UZHHOROD, Ukraine, March 24, 1992 – Garry takes a daring drive into the freshly-crumbled Soviet Union to deliver a truckload of donated children’s books from England to Moscow. First, he has to get across Ukraine. Vehicle Insurance? Um, what’s that?
James Brown is free! proclaimed the last piece of graffiti we spotted leaving (then) Czechoslovakia approaching the Ukrainian border. It was scrawled across the front of a dilapidated sun-bleached cottage. A few hundred yards down the pot-holed road, a heavy blonde lady in a bulky uniform welcomed us to Ukraine. Her icy blue eyes stared right through me.
“SUPER!” she exclaimed, breaking into a smile as she checked out the paint job on our displaced 1988 GMC Sierra pickup. It was the same extended-cab 6.2-litre diesel truck in which Tim Cahill and I had broken the speed record from the bottom to the top of the Americas five years earlier, in the fall of 1987.
Ten minutes later, my navigator, Beverly Barrett, and I were cleared into Ukraine and headed for the currency exchange building. No one had looked in the back of the then four-year old GMC Sierra 3500 pickup.
I passed the lady behind the currency counter three American one-hundred dollar bills. The custodian of rubles straightened out her short red crushed-velvet dress, which probably fit better years earlier, and handed the bills back, shouting something to us in Russian.
“It’s too much money,” whispered an Italian businessman waiting in line behind us.
“But we’ll be here for a couple of weeks,” I told him. “We’re driving to Moscow with a donation of 4,000 children’s books we picked up in London.
“Your truck will probably be stolen, vandalized for sure.” It was a warning we’d heard before.
After changing $200 for 17,000 rubles, a three-inch stack of crisp new 50s, we felt like a couple of mafia dons walking out to the truck, which now lacked one basic Western motoring accessory – insurance. We would try to buy it in Uzhhorod, a few kilometres down the road.
We slid into a dingy monochromatic world. Colour simply disappeared.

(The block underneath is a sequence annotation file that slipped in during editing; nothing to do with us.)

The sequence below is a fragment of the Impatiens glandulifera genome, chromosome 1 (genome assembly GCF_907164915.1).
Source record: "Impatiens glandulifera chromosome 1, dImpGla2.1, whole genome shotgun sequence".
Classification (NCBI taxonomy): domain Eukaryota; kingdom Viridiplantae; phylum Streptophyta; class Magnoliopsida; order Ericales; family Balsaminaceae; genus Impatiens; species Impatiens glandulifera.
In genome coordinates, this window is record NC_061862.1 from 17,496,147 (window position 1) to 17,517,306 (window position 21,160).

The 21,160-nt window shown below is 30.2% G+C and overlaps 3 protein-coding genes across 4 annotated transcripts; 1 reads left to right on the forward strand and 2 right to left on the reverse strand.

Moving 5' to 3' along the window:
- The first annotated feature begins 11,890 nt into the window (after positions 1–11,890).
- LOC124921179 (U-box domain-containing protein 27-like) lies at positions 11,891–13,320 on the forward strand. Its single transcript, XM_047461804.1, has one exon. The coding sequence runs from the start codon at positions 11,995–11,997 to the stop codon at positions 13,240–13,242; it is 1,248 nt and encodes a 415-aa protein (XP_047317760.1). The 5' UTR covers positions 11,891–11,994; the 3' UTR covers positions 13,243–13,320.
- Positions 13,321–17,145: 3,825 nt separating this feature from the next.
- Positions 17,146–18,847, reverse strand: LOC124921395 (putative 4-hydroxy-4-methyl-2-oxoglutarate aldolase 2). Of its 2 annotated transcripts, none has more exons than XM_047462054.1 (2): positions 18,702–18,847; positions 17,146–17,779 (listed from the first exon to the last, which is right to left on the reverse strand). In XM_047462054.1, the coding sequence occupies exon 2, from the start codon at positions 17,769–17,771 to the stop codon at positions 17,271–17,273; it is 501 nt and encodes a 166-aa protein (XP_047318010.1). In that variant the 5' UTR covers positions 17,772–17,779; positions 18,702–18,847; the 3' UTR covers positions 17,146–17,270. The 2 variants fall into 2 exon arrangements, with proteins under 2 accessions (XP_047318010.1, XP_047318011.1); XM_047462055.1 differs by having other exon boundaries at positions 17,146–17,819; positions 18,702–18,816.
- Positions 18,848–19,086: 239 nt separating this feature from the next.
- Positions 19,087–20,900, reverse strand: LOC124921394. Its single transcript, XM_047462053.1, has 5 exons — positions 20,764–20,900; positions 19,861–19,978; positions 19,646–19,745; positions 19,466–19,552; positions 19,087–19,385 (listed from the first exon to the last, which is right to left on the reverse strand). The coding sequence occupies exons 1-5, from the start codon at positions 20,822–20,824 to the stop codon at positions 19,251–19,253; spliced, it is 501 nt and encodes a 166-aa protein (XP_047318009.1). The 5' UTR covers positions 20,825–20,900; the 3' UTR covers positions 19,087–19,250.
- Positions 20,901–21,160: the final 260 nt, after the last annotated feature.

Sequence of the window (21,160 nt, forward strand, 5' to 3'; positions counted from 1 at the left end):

We passed row upon row of identical high-rise apartment blocks that, from a distance, looked like giant doll houses rotting in a neglected yard. Limp, faded laundry hung from the balconies, hopelessly waiting for the sun to cut through the thick blanket of haze that dulled the landscape.
For a minute, I felt like turning around, giving the wad of funny-money back to the flashy ruble lady, and heading to the French Riviera.
A thousand eyes pinned themselves on us while we cruised the broken streets of Uzhhorod looking for a hotel. I was imagining what an animal in a zoo felt like when Beverly noticed an Intourist hotel sign with an arrow pointing to a 12-storey monolith. A few bruised Ladas were parked haphazardly out front.
I maneuvered the Sierra into the guarded parking area behind Hotel Zakarpatie and we ventured inside. A half-dozen attempts to communicate got us room keys. It came with an official visitor pass that was diligently scrutinized by a uniformed elevator guard.
“Let’s freshen up and get something to eat,” I suggested to Beverly.
The water from the tap in the cavernous bathroom had an unusual green tint so I brushed my teeth with a bit of the gin I had stowed away in my suitcase. We took the elevator to the Hungarian Hall on the top floor where, apparently, we could dine to the music of a live band.
The Hall turned out to be one of the most brightly illuminated rooms I have ever been in. Music from a four-piece ensemble overpowered the roar of three hundred diners as we were led to our table and fed a greasy chicken concoction washed down with lukewarm beer that tasted like ammonia.
In the morning, the hotel’s Intourist agent presented our options. The city of Lviv was 260 kilometres away, on the other side of the Carpathian Mountains. It didn’t have a hotel with guarded parking. This wasn’t too appealing, especially since the only available insurance for the truck would cover damages we might inflict on Russian property, and nothing else.
If we were broadsided, the truck stolen, vandalized or whatever, it would be our tough luck. Insurance was not something Soviet drivers knew anything about. It seemed an accident was simply an accident in their world.
With this in mind, the logical option was to drive past Lviv to Rovno, another 220 kilometres, where the Intourist hotel had a lock-up. Since driving at night was frowned upon by local authorities, and Rovno was a 10-hour drive, we hit the road without delay.
Beverly soon learned to decipher the Cyrillic road signs with the help of a chart she found in a guidebook, and we located the road to Lviv. Lingering banks of dense grey fog clung to the slopes of the Carpathian Mountains as we maneuvered along the winding, rutted road.
Traffic was light, but the mud thick, and it took six hours to cover the 260-km drive to Lviv . Since there were no direction signs in Lviv, we followed the streets with the most oil stains through the city of 750,000 then continued east on a concrete road to Rovno.
It was evening when we arrived. Beverly did a fantastic job homing us in on Hotel Mir, another cement Intourist hulk. The city had a weird feel about it – people hustling around in the darkness. There were no lit signs, no streetlights.
A few pale traffic signals flashed feebly while cars and trucks with blatting exhaust moved around in the dark like crickets prowling on a moonless night. I kept our park lights on and drew a host of flamboyant gestures from faceless silhouettes who probably considered us extravagant fools.
In my imagination, I could hear air raid sirens wailing.